The Only Thing We Have To Fear

I thought all of this was my imagination. Somehow, in my metaphor-loving overdramatic goth brain, I was imagining my friends unravelling. I was imagining the process of everybody slowly losing their shit just because I didn’t want to feel alone in losing mine (intermittently, mind you). Surely, I was just imagining the stress level among my friends rising like the Cumberland did weeks ago. Surely, I was just imagining this because I have a strange love for group suffering. Group suffering brings a group together, like Vietnam or art school. Then, I started asking around. I wasn’t imagining this.

We are all standing around, watching the stress level rise, as though a subconsciousness in the group knows, feels that something bad is going to happen. We don’t know what it is. We don’t know when it will happen. That just makes it worse. If we knew what we were worried about, maybe we could do something about it. As it is, we all just run around being all screwed up and not knowing why.

Maybe it started with the flooding. Something that we never thought would happen actually happened, so now some little part of us wonders what else we should be fearing. The economy still sucks, and there’s a lot of change going around. Some is good change, like people getting married, but it’s still change and change is always unsettling.

Whatever it is, it’s a weird collective feeling. Each of us is individually stressed; as we talk to each other to work through the stress, the stress on one person lowers, but the stress level in the group rises. I wish I knew a scientist who could come and study this and maybe bottle it up and use it as a weapon. We would beat our enemies by coercing them into eating cake icing right out of the tub. It would be the most efficient war ever. Operation Enduring Cholesterol.

I have no scientists, so I’ve started making mental notes of when the feeling of dread hits me. When I notice the stabs, I follow them with “we’re going to be fine” or “mom’s got your back” or “it’ll get better” or something. Noticing and counteracting the stabs is similar to noticing and counteracting negative inner thought or endless “what if” thinking. The thing about being crazy for 20 years is that you get better at spotting and dealing with it. The stabs are little, and you don’t notice them until you start mentally writing them down:

1. Driving down Wedgewood, seeing multiple luxury condos for sale in a strip where there would usually be no vacancy.

2. Driving down 8th Avenue, seeing closed store after closed store. A series of small business owners’ dreams gone south.

3. Walking at Radnor Lake, seeing a giant hole in the road caused by flooding.

4. Sitting at dinner, empathizing with someone who is saying the same things to me that I said to someone else a month ago.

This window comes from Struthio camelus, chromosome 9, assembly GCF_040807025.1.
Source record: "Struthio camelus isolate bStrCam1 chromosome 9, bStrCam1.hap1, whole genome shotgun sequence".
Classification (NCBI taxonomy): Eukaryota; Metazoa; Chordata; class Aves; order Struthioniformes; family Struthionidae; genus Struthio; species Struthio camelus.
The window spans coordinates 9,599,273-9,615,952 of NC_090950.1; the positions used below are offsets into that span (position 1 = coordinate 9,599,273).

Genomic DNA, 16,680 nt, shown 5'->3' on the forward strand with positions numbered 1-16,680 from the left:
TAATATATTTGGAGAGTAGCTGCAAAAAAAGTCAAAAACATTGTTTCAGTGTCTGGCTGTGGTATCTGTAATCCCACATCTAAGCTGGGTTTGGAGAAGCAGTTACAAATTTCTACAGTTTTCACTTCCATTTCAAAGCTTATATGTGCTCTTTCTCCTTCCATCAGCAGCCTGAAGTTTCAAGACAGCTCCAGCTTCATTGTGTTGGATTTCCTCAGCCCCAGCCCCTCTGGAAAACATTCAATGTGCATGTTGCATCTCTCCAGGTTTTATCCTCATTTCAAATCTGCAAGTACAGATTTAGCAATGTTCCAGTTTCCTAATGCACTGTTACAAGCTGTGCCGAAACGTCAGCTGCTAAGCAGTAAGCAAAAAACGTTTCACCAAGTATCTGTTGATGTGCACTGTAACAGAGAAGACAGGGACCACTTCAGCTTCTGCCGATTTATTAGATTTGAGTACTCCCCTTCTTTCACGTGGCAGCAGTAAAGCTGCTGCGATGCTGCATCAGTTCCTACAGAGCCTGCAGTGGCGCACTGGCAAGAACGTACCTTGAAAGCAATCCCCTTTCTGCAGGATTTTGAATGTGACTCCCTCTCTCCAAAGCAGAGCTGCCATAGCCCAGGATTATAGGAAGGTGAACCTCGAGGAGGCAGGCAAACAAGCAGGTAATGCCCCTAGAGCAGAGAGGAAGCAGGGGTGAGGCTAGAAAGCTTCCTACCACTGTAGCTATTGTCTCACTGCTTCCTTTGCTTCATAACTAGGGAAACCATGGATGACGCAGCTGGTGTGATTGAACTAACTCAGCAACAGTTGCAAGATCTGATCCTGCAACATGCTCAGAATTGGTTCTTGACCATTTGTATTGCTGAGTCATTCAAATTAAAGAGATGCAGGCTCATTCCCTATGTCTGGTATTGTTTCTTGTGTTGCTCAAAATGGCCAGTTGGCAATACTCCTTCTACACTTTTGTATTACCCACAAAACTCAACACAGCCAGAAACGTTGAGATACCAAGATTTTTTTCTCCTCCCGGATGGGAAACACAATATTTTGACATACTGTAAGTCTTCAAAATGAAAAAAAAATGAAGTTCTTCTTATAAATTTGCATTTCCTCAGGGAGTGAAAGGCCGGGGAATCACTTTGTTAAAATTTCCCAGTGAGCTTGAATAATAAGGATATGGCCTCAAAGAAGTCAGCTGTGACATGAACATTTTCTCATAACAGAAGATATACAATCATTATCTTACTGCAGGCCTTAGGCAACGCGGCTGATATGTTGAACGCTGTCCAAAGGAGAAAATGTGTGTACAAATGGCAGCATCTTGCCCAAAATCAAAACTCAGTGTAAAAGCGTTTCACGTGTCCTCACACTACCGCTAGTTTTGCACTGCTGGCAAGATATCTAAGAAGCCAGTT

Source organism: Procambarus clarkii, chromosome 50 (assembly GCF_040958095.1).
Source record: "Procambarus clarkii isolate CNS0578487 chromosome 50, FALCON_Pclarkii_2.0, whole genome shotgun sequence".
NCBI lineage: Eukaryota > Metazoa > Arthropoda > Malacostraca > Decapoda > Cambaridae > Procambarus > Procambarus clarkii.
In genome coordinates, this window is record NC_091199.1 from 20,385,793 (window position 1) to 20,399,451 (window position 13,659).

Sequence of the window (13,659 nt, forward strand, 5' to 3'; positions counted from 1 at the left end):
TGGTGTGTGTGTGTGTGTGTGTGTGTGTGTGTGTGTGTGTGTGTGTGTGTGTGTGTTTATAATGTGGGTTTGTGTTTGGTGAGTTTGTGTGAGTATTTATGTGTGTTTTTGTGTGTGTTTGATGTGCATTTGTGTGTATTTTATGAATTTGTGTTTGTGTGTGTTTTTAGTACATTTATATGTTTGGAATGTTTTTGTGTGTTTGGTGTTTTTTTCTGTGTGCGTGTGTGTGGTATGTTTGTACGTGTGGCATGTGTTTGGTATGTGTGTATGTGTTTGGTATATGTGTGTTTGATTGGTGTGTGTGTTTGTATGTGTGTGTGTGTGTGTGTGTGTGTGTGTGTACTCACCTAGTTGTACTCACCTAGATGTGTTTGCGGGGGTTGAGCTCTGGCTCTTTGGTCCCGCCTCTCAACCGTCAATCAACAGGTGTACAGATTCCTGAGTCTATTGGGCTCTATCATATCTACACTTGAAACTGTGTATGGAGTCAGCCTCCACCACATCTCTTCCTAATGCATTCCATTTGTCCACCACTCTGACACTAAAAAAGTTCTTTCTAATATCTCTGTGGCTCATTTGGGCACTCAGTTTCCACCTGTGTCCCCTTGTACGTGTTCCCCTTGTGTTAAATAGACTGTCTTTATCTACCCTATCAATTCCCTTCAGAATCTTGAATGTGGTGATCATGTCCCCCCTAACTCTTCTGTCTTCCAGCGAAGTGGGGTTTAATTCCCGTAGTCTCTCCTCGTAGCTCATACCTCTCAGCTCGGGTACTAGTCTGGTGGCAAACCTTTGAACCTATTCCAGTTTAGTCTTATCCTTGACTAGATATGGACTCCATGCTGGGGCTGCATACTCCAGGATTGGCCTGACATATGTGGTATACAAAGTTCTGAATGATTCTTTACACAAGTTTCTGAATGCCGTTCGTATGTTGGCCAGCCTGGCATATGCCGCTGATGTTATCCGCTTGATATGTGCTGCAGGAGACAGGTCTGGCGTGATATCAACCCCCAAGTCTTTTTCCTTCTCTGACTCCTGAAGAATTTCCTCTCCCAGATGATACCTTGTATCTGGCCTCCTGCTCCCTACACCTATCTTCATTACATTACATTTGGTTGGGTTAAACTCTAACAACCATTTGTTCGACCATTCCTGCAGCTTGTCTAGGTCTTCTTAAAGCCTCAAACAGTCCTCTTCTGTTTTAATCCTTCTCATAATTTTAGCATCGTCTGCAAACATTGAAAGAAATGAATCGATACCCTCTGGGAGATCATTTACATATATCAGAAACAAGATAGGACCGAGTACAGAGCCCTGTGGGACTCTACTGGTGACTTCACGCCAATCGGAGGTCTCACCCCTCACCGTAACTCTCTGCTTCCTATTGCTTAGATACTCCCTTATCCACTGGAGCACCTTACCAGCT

5. Talking to someone as we both lose our minds simultaneously. At work. About work.

6. Talking to someone who is starting to sense that she’s going to get laid off.

7. Looking at the paper from my chopsticks, which are lying directly on the table. (A secret with myself, this one.)

I think I bummed my mom out Thursday. She called to see how my 1-week follow-up went at the eye doctor. I’m 20/20, by the way. I think she thought that new eyes and a new car would make everything OK. I had so hoped that they would, like they would reset my whole life and everything would magically fix. Yes, they made things suck a lot less. Both the eyes and the car are seemingly bottomless wells of boundless joy. However, neither of those made me magically able to sleep.

When the weight sits on me, it’s like I can’t take a full breath. When the weight leaves me, I just assume someone I know has taken up half-breaths. I have an impulse to start calling people and asking, “did you just get anxious for no reason?” until someone says yes. It’s like some weird game of anxiety hot potato.

I have decided to study this phenomenon. It’s horrible and painful for everybody, but I have to admit that it’s bizarrely fascinating. It’s like we all take turns either losing our shit or helping people not lose their shit. There has to be a name for this in some sociology class somewhere. I googled “group sense of dread,” and all I found was an article about panic that involved the phrase “clamor of terror.” I only bother to mention it here because it sounds like a bitchin’ name for a metal band.

As for the rest of us, it seems there is no easily-googled term for this. Not only do we not know what we fear, we don’t even have a name for the fear itself.

Consumer Reports: Neutrogena Age Shield Face

Readers, I have a neurotic obsession with staying out of the sun, and it’s not about just being pale enough to see my inner organs functioning. It’s also about how I can feel the sun blazing down on me, giving me wrinkles, whenever it hits me directly. I’m not a fan. Thus, I’ve spent my adult life looking for a sunblock that I can wear on my face that doesn’t make me feel all gross, like I’ve just slathered myself with Crisco. Neutrogena has come close in the past, but even they couldn’t come up with something with an SPF higher than 15 without making me feel nasty.

Until now.

Does the discovery of a sunblock that comes in SPF 90+ warrant an entire blog post? Only if it really delivers on its promises. Neutrogena Age Shield Face does. In 31 years, it’s the only sunblock I’ve put on my face, only to forget that I was wearing sunblock. It’s really DOES soak in and feel like you’re not wearing anything, and it doesn’t even have an overbearing “remind you that you’re wearing sunblock” smell. Love, love, love.

PS: I am not getting paid to say any of this, no matter how much like an infomercial it may sound. Just sayin.